A cataract is a clouding or opacity in the lens of the eye. The lens is located behind the iris. The lens functions to focus light rays onto the retina. When it is cloudy or has opacities in it, it can cause a blurring of vision, a loss of contrast sensitivity, double vision or shadows in one eye, and increased problems with glare from lights and headlights.
During cataract surgery, the cloudy lens is removed from the clear membrane sac that surrounds it. The lens is broken up into tiny pieces by sound waves and removed, and a clear lens is placed back within the membrane sac to give you clear vision.
The surgical incision is 2.5mm in size, and in many cases, no sutures are needed. Advanced technology intraocular lenses are available. If you are a good candidate, these new lenses can decrease your dependence on glasses following cataract surgery.
Prescription eye drops are generally used one day before and for a few weeks after surgery. The drops are an important part of the healing process and are used to decrease the risk of infection and quiet the normal inflammation that occurs following surgery.
We are pleased to offer a more convenient option that may be less expensive than traditional prescription drops for some patients. LessDrops combines the three types of drops commonly used for cataract surgery (an antibiotic, a steroid, and an anti-inflammatory medicine) into one bottle. Rather than using three separate bottles, and needing to wait five minutes between instilling each type of eye drop in your eye, you get all three drops in one bottle.
What are the activity restrictions after surgery? Can I take a shower? It is okay to read, watch TV or use a computer after surgery. Using your eyes is not harmful, although you may need reading glasses to focus.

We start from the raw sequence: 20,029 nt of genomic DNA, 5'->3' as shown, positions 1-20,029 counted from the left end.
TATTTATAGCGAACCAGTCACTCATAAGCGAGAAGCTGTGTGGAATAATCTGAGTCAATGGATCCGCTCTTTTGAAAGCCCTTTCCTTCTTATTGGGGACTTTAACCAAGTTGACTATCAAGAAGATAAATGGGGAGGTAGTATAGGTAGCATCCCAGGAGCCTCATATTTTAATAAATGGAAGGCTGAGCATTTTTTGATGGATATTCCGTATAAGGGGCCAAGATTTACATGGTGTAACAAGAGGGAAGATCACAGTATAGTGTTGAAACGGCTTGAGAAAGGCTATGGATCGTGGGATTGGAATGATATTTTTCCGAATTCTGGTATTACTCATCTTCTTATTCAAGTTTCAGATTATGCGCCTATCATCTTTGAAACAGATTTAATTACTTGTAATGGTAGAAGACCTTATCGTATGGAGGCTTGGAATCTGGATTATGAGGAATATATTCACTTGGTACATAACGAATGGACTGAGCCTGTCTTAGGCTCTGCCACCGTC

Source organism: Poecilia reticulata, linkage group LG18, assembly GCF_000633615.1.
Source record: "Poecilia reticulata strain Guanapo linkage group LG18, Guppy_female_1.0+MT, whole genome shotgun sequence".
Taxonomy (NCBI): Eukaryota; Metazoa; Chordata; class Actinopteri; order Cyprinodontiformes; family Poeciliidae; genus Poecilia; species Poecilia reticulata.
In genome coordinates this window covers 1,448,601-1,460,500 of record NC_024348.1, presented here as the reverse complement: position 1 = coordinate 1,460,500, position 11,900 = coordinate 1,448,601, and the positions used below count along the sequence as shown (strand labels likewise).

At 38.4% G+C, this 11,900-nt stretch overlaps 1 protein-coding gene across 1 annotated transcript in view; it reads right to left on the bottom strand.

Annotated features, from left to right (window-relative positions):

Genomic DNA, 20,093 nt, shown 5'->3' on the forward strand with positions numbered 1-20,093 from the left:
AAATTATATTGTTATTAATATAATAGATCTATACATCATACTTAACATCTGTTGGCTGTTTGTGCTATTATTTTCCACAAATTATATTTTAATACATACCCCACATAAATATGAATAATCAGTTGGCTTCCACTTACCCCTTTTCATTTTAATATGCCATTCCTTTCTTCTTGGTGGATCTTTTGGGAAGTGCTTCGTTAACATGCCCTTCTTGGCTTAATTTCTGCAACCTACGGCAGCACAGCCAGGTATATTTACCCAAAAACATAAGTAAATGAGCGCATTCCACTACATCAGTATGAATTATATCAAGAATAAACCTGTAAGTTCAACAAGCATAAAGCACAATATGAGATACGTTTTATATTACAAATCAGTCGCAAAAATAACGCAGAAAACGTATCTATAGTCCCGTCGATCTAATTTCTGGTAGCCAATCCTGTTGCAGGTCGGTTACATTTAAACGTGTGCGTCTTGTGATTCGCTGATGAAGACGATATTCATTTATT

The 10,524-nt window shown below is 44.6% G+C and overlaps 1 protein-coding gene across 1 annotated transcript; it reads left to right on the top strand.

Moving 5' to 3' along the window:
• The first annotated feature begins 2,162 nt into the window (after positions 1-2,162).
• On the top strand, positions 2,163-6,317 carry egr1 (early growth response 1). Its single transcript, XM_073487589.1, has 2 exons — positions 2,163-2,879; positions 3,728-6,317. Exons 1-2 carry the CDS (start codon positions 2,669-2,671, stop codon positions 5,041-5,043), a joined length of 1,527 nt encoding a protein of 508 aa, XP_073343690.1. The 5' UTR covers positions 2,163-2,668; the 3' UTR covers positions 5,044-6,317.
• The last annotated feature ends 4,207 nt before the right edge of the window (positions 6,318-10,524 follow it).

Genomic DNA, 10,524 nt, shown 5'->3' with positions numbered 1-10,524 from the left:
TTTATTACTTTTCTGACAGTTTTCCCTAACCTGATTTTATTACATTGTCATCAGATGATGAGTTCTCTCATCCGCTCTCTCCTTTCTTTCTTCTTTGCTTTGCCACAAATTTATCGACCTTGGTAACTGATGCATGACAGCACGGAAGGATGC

Following surgery, it is important to protect the eye and avoid rubbing or pushing on the eye. We will ask you to wear a clear plastic eye shield while you are sleeping for the first week. During the day, you can protect the eye with your glasses, a pair of sunglasses, or a plastic shield (whichever is most comfortable for you). It is okay to shower or bathe following cataract surgery but avoid getting water directly in the eye or immersing in water. We recommend absolutely no swimming or hot tubbing for the first two weeks after surgery. For the first five to seven days after surgery, we recommend you take it easy on physical activity. Avoid heavy lifting, bending, and strenuous physical exercise. It is okay to read, watch TV, walk and perform light activities. Also, for the first week, avoid spending time in very dusty or dirty environments.
Wearing contact lenses can affect the measurements of the eyes we take to prepare for cataract surgery. If you wear soft contact lenses, you must leave them out of your eyes for three days prior to your preoperative eye measurements. Rigid gas-permeable contact lens wearers will need to leave the contacts out for weeks or even possibly months until the cornea returns to its natural shape so that the eye measurements used to select the power of the lens implant will be accurate.
You may also be wondering if you can resume wearing contact lenses after cataract surgery. The answer is, yes, but you may not need to. With cataract surgery, we are replacing the natural lens within the eye that has become cloudy. Click here to learn more about whether you can reduce your need for glasses or contacts after cataract surgery.